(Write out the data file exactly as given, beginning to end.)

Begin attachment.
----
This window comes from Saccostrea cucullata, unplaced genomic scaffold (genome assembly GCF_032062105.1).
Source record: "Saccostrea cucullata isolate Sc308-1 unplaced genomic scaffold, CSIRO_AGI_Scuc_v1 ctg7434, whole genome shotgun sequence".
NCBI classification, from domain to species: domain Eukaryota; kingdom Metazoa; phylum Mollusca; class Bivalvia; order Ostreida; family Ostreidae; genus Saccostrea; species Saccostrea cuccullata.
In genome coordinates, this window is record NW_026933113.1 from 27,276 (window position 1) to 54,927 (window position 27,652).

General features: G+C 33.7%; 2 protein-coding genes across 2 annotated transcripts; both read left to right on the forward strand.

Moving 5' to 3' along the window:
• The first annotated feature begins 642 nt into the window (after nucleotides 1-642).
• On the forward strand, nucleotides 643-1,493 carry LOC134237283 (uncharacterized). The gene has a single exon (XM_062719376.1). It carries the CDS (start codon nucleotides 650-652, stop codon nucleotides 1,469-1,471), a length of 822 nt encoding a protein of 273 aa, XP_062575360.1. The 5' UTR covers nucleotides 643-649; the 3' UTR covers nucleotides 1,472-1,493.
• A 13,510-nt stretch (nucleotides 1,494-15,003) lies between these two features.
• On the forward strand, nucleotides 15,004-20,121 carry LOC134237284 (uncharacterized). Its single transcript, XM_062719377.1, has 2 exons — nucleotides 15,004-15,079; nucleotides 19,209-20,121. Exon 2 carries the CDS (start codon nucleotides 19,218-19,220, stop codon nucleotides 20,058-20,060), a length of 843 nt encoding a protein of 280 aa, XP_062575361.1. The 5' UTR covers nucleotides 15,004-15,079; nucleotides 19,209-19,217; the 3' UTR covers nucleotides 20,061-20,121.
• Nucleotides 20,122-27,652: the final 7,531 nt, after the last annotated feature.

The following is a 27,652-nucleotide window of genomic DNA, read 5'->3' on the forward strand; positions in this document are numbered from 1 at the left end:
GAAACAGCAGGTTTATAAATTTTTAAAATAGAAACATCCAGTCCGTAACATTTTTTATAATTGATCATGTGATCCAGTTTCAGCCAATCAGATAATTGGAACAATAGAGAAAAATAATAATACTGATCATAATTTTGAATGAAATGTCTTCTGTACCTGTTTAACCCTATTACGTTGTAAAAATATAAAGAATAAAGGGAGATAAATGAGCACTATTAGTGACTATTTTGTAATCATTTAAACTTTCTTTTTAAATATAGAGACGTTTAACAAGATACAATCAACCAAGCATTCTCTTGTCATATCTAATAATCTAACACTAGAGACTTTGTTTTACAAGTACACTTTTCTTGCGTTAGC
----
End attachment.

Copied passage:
This window comes from Saccostrea cucullata, unplaced genomic scaffold (genome assembly GCF_032062105.1).
Source record: "Saccostrea cucullata isolate Sc308-1 unplaced genomic scaffold, CSIRO_AGI_Scuc_v1 ctg7434, whole genome shotgun sequence".
NCBI classification, from domain to species: domain Eukaryota; kingdom Metazoa; phylum Mollusca; class Bivalvia; order Ostreida; family Ostreidae; genus Saccostrea; species Saccostrea cuccullata.
In genome coordinates, this window is record NW_026933113.1 from 27,276 (window position 1) to 54,927 (window position 27,652).

General features: G+C 33.7%; 2 protein-coding genes across 2 annotated transcripts; both read left to right on the forward strand.

Moving 5' to 3' along the window:
• The first annotated feature begins 642 nt into the window (after nucleotides 1-642).
• On the forward strand, nucleotides 643-1,493 carry LOC134237283 (uncharacterized). The gene has a single exon (XM_062719376.1). It carries the CDS (start codon nucleotides 650-652, stop codon nucleotides 1,469-1,471), a length of 822 nt encoding a protein of 273 aa, XP_062575360.1. The 5' UTR covers nucleotides 643-649; the 3' UTR covers nucleotides 1,472-1,493.
• A 13,510-nt stretch (nucleotides 1,494-15,003) lies between these two features.
• On the forward strand, nucleotides 15,004-20,121 carry LOC134237284 (uncharacterized). Its single transcript, XM_062719377.1, has 2 exons — nucleotides 15,004-15,079; nucleotides 19,209-20,121. Exon 2 carries the CDS (start codon nucleotides 19,218-19,220, stop codon nucleotides 20,058-20,060), a length of 843 nt encoding a protein of 280 aa, XP_062575361.1. The 5' UTR covers nucleotides 15,004-15,079; nucleotides 19,209-19,217; the 3' UTR covers nucleotides 20,061-20,121.
• Nucleotides 20,122-27,652: the final 7,531 nt, after the last annotated feature.

The following is a 27,652-nucleotide window of genomic DNA, read 5'->3' on the forward strand; positions in this document are numbered from 1 at the left end:
GAAACAGCAGGTTTATAAATTTTTAAAATAGAAACATCCAGTCCGTAACATTTTTTATAATTGATCATGTGATCCAGTTTCAGCCAATCAGATAATTGGAACAATAGAGAAAAATAATAATACTGATCATAATTTTGAATGAAATGTCTTCTGTACCTGTTTAACCCTATTACGTTGTAAAAATATAAAGAATAAAGGGAGATAAATGAGCACTATTAGTGACTATTTTGTAATCATTTAAACTTTCTTTTTAAATATAGAGACGTTTAACAAGATACAATCAACCAAGCATTCTCTTGTCATATCTAATAATCTAACACTAGAGACTTTGTTTTACAAGTACACTTTTCTTGCGTTAGC